This should have been the year when we lost Margaret Thatcher but gained Adam Afriyie. We lost the Baroness in April, laid to rest at a dignified funeral during which George Osborne was seen to shed a tear, as if a human being lurked somewhere below that calculating exterior.
There were also parliamentary tributes, preceded by a stern warning to Labour MPs from the Daily Telegraph commentator, Dan Hodges, to show respect for the recently dead and avoid “infantile” attacks. One Labour MP ignored him and laid into Thatcher’s “heinous” record. That was Glenda Jackson, Dan Hodges’s mother.
A propos of Adam Afriyie, a rumour circulated in spring that a great new leader was emerging to supplant David Cameron after the 2015 election. Mr Afriyie modestly confined himself to saying that he was working with a “large group” of Tory MPs on plans for a “Conservative Britain”. In October, Mr Afriyie decided to show his hand by forcing a vote to commit the Government to holding a referendum before 2015 on whether to stay in or leave the EU. It fell by 249 votes to 15. Mr Cameron’s leadership survived.
In another section of the anti-EU movement, Ukip and its leader Nigel Farage stumbled their way through a sequence of disasters without actually falling flat on their faces. They did well in the May local elections, but the only part of their conference anyone remembers is Godfrey Bloom telling a crowd of women they were sluts and whacking Channel 4’s Michael Crick around the head with a party brochure.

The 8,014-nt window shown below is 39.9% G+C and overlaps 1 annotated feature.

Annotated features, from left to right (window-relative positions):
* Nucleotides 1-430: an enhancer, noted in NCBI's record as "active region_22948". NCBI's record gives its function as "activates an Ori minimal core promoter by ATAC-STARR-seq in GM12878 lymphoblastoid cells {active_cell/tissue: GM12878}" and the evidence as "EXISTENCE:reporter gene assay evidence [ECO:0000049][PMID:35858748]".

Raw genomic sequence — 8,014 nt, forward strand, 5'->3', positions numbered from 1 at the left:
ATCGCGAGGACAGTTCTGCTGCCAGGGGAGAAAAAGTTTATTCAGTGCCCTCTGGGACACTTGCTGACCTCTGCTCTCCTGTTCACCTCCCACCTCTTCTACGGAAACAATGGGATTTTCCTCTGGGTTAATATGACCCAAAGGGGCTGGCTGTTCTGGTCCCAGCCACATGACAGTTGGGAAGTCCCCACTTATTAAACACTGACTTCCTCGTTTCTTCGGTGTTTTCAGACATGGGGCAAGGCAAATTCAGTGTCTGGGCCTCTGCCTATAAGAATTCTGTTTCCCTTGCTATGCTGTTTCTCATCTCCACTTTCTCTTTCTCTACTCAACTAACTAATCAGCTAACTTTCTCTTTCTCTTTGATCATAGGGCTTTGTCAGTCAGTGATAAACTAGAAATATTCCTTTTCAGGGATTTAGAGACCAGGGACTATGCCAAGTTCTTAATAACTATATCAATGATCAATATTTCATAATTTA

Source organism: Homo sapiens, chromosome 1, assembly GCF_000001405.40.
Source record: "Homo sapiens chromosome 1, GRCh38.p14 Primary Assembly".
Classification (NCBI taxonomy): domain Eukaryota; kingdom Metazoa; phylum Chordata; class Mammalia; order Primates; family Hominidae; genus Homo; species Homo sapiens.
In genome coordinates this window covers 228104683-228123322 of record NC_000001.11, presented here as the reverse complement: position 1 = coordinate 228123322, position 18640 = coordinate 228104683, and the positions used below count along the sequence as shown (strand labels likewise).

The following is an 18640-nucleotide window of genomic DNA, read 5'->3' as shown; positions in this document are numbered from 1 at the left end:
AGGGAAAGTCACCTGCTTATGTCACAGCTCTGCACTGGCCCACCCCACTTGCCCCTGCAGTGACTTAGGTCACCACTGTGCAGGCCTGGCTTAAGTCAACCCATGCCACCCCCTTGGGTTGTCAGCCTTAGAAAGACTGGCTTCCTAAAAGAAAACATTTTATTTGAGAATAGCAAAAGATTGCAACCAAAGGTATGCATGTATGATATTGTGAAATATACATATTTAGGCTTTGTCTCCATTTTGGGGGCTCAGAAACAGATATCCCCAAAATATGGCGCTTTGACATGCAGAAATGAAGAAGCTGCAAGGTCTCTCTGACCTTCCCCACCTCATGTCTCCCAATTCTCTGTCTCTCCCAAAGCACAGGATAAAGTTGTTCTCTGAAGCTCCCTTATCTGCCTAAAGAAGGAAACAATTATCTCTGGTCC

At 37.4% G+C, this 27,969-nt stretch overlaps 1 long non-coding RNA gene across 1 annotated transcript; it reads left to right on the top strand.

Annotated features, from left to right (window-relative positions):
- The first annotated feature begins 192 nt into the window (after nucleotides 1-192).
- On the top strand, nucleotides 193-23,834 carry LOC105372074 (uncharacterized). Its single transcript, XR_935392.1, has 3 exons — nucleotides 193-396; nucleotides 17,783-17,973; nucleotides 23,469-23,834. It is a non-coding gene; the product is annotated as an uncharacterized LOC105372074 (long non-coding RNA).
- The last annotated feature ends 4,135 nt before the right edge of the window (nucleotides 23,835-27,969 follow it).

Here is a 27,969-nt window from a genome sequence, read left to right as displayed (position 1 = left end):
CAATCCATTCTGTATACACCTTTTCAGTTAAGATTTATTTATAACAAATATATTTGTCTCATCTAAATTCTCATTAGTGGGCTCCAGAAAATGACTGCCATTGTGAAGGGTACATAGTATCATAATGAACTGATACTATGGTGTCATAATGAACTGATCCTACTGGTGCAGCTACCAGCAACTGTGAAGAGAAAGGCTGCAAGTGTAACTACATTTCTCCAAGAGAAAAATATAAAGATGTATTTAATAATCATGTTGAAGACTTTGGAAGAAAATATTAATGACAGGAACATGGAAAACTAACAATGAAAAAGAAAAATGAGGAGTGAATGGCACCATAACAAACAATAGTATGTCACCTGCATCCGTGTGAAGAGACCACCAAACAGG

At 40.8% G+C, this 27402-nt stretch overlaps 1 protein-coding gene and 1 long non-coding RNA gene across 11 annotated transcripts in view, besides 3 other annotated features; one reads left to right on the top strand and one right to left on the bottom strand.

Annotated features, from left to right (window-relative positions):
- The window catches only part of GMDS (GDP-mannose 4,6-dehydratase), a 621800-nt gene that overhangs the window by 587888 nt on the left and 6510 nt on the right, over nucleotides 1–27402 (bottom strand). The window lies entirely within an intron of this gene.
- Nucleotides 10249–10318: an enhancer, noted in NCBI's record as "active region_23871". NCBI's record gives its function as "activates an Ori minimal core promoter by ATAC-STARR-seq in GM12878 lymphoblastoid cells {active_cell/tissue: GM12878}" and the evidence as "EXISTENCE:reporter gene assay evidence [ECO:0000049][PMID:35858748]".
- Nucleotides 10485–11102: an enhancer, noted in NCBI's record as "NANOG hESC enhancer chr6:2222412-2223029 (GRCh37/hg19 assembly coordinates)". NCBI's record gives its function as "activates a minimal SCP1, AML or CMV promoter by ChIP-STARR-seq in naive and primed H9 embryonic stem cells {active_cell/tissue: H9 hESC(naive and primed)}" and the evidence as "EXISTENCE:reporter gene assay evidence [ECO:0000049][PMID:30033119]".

It cannot be said that any of the main parties had an outstanding year. Arguably, in January the Conservatives lost their best chance of winning the next election outright when their Lib Dem allies refused to go along with their plan to redraw constituency boundaries. Yet David Cameron and George Osborne still look a more credible pair than Ed Miliband and Ed Balls. The Lib Dems, meanwhile, managed to hold Eastleigh despite the downfall of Chris Huhne; but their poll ratings remain grim.
But 2013’s smartest political operators may have been the west country badgers. Five thousand were doomed to die in Somerset and Gloucestershire, many eluded the marksmen, so the Environment Secretary Owen Paterson revised the figures downwards and allowed a three-week extension to the campaign. Mr Paterson was asked if he was moving the goalposts. No, he replied, “the badgers moved the goalposts.”Reuse content